It should be clear therefore that this whole transfer of wealth will ultimately (and irresponsibly by the Fed) end up exponentially (through leverage) affecting those holding their savings in US dollars.

 Mar 29 2013 3

Final words

I am confident that the story above shows that far from being a unique situation, the fragile exposure of unsecured depositors across the Euro zone is the norm; and that their fragility was further increased in the last twelve months thanks to policies created by the same authorities who now refuse to honor their promise of a banking union, and instead impose capital controls, which have effectively destroyed any credibility on the safety of capital in the Euro zone.

One last word of caution: I think it would be wrong to interpret from the process depicted above that there was a premeditated conspiracy on the part of policy makers to weaken the position of depositors. This outcome, I believe, was simply an unintended consequence in their efforts to sustain the Euro zone. However, even if one accepts my view, the unintended outcome begs the following question: Why was there cheap money available for subordinated debt holders to cash out, but there is none now to protect the savings of depositors? Nobody can answer that question but with speculation, and as such, intellectual honesty demands that I keep mine to myself, because as Mark Antony said in Shakespeare’s “Julius Caesar”: “…You are not wood, you are not stones, but men; and being men, it will inflame you, it will make you mad”.

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Badabing's picture

"I think it would be wrong to interpret from the process depicted above that there was a premeditated conspiracy"Martin Sibileau he forgot Sarc/


On this day in history thirty pieces of silver paid for a contract on an important political person.

The same thirty pieces of silver bought a large parcel of land in a world center city.

The pieces of silver probably used, where the shekel because it came from the temple.

This coins weight is around 22 grams. 22 x 30 = 660 divided by 32 = 20.625 oz or around $582 in today’s money. Does this sound like the correct price to you? Cursed is the man that uses faulty weights and measures!

Happy Easter ZH

Fuck you Bernanke

McMolotov's picture

It's difficult to tell whether it's maliciousness or pure idiocy, so I've taken to calling it a "conspiracy of dunces." That phrase can serve as a place-holder until their intentions become more clear.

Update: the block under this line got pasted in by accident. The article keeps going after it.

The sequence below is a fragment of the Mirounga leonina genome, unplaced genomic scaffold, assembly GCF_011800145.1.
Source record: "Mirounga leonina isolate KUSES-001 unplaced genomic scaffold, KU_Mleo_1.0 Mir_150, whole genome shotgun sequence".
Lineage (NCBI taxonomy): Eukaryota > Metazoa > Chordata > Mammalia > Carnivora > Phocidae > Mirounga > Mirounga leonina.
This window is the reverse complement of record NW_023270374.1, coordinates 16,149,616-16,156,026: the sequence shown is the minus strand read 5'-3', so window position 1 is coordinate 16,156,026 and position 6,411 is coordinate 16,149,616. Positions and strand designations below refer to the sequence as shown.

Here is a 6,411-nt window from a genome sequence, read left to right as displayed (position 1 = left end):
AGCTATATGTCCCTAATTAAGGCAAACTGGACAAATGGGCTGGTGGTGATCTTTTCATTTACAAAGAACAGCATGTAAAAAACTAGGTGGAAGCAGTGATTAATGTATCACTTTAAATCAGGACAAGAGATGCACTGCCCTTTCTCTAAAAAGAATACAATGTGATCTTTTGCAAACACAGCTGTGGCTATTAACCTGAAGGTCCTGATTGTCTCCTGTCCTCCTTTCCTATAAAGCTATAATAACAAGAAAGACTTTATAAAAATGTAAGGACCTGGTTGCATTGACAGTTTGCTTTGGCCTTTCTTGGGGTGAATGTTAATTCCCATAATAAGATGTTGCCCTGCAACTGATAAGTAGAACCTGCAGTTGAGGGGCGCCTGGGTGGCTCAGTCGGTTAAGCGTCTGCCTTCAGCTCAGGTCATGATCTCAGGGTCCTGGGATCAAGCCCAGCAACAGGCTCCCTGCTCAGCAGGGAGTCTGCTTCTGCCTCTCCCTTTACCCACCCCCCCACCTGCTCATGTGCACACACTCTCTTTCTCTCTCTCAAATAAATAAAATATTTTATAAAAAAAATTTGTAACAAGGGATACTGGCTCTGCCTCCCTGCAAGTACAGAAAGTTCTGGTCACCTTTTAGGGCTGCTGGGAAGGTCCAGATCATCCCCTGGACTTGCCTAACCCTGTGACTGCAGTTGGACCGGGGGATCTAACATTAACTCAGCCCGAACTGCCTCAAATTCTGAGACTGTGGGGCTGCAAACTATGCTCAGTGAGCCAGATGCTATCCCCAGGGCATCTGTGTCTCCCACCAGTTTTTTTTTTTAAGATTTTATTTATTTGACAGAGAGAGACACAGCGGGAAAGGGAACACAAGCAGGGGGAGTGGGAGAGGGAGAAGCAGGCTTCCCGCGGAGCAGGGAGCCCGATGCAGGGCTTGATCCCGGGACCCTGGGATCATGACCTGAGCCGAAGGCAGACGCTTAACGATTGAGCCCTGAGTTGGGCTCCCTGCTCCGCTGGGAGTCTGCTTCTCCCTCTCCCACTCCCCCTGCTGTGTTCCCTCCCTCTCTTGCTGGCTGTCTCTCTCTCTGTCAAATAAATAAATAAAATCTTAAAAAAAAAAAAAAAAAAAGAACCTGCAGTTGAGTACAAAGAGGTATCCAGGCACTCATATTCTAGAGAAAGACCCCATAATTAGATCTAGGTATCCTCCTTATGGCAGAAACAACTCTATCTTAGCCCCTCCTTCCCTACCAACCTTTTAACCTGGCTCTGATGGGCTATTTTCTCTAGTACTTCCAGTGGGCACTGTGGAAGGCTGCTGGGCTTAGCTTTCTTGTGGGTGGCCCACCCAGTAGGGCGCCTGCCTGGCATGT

Zer0head's picture

"not a premeditated conspiracy on the part of policy makers to weaken the position of depositors"



rather it was/is

"a premeditated conspiracy on the part of policy makers to transfer/steal from depositors to the benefit of the eurocracy"

Pinto Currency's picture


The bail-in plan is included in Canada's 2013 budget. 

See pg. 144 and 145 of this document:

This is not something that just "happened" with Cyprus.

So much for blaming it on Germany.

Stackers's picture

Mathew 21:12 - 13

Jesus entered the temple courts and drove out all who were buying and selling there. He overturned the tables of the money changers and the benches of those selling doves. It is written,” he said to them, “‘My house will be called a house of prayer,’ but you are making it ‘a den of robbers



redpill's picture

The difference between Cyprus and other EU banks is not that the other EU banks are that much better capitalized, rather its that most other EU banks are in larger countries with larger economies and the Troika's first choice is to compel the populace to bail out the banks or nationalize them. THAT is the template. It couldn't work in Cyprus because there are not enough Cypriots. The Cyprus situation is more likely to repeat on similarly small countries with large amounts of foreign deposits like Luxembourg or Malta.

Pinto Currency's picture


Redpill - the acid test will be when interest rates start to rise.  We will then see how well capitalized these banks are.


On an associated point, the range of steps considered in this Bank of England speech by Andrew Gracie (BofE Director) from Sept 2012 include taking deposits and converting them to bank equity. 

From the front of the line to the back of the line.

LawsofPhysics's picture

" when interest rates start to rise."  --  LMFAO.  This will not be allowed to happen.  The Dollar will die completely first and all the important people will have long since left the currency ahead of "joe six-pack".  history is very clear on this.

Pinto Currency's picture